Cardinal Mahony 'unflappable' in deposition on priest abuse cases
A “relatively unflappable” Cardinal Roger Mahony answered questions under oath for more than 3 1/2 hours Saturday about his handling of clergy sex abuse cases, according to the lawyer who questioned the former archbishop.
“He remained calm and seemingly collected at all times,” said attorney Anthony De Marco, who represents a man suing the Los Angeles Archdiocese over abuse he claims he suffered at the hands of a priest who visited his parish in 1987.
Mahony has been deposed many times in the past, but Saturday’s session was the first time he had been asked about recently released internal church records that show he shielded abusers from law enforcement.
De Marco declined to detail the questions he asked or the answers the cardinal provided, citing a judge’s protective order.
The deposition occurred just before Mahony was to board a plane for Italy to vote in the conclave that will elect the next pope. In a Twitter post Friday, Mahony wrote that it was “just a few short hours before my departure for Rome.”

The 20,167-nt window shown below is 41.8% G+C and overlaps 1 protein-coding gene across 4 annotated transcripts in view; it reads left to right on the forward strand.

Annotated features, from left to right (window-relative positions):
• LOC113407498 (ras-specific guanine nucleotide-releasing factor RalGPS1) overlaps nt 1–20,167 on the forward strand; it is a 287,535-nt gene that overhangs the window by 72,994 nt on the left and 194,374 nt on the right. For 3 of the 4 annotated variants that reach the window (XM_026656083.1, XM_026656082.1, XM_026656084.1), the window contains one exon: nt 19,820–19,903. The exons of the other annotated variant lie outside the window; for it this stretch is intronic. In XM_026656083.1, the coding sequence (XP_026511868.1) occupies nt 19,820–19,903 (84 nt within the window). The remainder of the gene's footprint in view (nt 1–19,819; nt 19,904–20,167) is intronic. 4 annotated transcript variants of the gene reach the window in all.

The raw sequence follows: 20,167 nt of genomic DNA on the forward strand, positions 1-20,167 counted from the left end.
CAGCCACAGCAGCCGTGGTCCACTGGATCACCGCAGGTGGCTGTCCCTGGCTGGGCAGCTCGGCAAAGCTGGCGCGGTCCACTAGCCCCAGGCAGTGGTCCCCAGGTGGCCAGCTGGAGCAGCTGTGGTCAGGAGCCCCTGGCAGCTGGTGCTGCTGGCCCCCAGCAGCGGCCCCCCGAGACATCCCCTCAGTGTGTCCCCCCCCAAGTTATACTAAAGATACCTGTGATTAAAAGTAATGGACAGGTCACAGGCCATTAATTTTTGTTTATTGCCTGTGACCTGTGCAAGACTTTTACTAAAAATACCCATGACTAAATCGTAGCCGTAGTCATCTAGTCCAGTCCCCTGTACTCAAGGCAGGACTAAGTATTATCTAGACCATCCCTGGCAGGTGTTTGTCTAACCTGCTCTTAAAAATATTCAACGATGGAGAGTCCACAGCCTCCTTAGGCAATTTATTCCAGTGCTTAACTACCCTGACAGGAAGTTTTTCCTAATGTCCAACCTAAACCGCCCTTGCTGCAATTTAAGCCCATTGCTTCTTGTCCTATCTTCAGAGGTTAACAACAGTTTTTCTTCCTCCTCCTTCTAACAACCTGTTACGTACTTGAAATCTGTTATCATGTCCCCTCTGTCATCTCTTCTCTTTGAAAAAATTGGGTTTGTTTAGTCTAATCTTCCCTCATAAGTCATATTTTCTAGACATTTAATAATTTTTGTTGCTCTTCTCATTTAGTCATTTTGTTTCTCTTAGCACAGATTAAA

Church officials did not return requests for comment.
The case, set for trial in April, concerns a Mexican priest, Nicholas Aguilar Rivera. Authorities believe he molested at least 26 children during a nine-month stay in Los Angeles.
Recently released church files show Aguilar Rivera fled to Mexico after a top Mahony aide, Thomas Curry, warned him that parents were likely to go the police and that he was in “a good deal of danger.” Aguilar Rivera remains a fugitive in Mexico.
The archdiocese had agreed Mahony could be questioned for four hours about the Aguilar Rivera case and 25 other priests accused in the same period. De Marco said he did not get to ask everything he wanted and would seek additional time after the cardinal returned from the Vatican.
Past depositions of Mahony have eventually become public, and De Marco said he would follow court procedures to seek the release of a transcript of Saturday’s deposition.
-- Harriet Ryan
Photo: Cardinal Roger Mahony. Credit: Don Bartletti / Los Angeles Times